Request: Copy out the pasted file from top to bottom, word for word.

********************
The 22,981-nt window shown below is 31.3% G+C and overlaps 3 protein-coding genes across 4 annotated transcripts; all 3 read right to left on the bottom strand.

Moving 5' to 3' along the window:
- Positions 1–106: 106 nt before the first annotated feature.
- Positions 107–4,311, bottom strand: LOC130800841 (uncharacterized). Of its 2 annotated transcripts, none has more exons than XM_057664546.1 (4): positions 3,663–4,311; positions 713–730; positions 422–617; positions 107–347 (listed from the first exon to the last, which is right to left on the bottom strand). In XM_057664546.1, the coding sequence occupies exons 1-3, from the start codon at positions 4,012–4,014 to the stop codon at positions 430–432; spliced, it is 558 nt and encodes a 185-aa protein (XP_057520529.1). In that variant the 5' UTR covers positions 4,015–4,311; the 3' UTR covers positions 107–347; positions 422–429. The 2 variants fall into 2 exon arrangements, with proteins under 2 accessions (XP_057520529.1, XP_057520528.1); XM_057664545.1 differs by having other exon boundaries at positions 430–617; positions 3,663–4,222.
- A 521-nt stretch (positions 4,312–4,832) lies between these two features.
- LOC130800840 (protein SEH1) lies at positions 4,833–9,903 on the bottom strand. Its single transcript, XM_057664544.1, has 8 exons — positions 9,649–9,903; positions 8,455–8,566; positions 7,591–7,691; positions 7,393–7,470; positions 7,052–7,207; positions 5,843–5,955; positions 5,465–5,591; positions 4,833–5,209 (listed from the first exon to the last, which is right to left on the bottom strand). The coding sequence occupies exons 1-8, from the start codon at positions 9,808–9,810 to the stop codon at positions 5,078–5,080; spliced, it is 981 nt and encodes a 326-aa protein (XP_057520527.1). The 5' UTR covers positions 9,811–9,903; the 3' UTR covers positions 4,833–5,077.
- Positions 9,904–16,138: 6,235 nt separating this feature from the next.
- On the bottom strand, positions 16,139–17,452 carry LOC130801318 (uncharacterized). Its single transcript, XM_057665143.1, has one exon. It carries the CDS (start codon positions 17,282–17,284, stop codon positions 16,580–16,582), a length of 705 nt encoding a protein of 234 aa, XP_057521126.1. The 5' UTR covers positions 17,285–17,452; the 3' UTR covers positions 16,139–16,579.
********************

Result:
The 22,981-nt window shown below is 31.3% G+C and overlaps 3 protein-coding genes across 4 annotated transcripts; all 3 read right to left on the bottom strand.

Moving 5' to 3' along the window:
- Positions 1–106: 106 nt before the first annotated feature.
- Positions 107–4,311, bottom strand: LOC130800841 (uncharacterized). Of its 2 annotated transcripts, none has more exons than XM_057664546.1 (4): positions 3,663–4,311; positions 713–730; positions 422–617; positions 107–347 (listed from the first exon to the last, which is right to left on the bottom strand). In XM_057664546.1, the coding sequence occupies exons 1-3, from the start codon at positions 4,012–4,014 to the stop codon at positions 430–432; spliced, it is 558 nt and encodes a 185-aa protein (XP_057520529.1). In that variant the 5' UTR covers positions 4,015–4,311; the 3' UTR covers positions 107–347; positions 422–429. The 2 variants fall into 2 exon arrangements, with proteins under 2 accessions (XP_057520529.1, XP_057520528.1); XM_057664545.1 differs by having other exon boundaries at positions 430–617; positions 3,663–4,222.
- A 521-nt stretch (positions 4,312–4,832) lies between these two features.
- LOC130800840 (protein SEH1) lies at positions 4,833–9,903 on the bottom strand. Its single transcript, XM_057664544.1, has 8 exons — positions 9,649–9,903; positions 8,455–8,566; positions 7,591–7,691; positions 7,393–7,470; positions 7,052–7,207; positions 5,843–5,955; positions 5,465–5,591; positions 4,833–5,209 (listed from the first exon to the last, which is right to left on the bottom strand). The coding sequence occupies exons 1-8, from the start codon at positions 9,808–9,810 to the stop codon at positions 5,078–5,080; spliced, it is 981 nt and encodes a 326-aa protein (XP_057520527.1). The 5' UTR covers positions 9,811–9,903; the 3' UTR covers positions 4,833–5,077.
- Positions 9,904–16,138: 6,235 nt separating this feature from the next.
- On the bottom strand, positions 16,139–17,452 carry LOC130801318 (uncharacterized). Its single transcript, XM_057665143.1, has one exon. It carries the CDS (start codon positions 17,282–17,284, stop codon positions 16,580–16,582), a length of 705 nt encoding a protein of 234 aa, XP_057521126.1. The 5' UTR covers positions 17,285–17,452; the 3' UTR covers positions 16,139–16,579.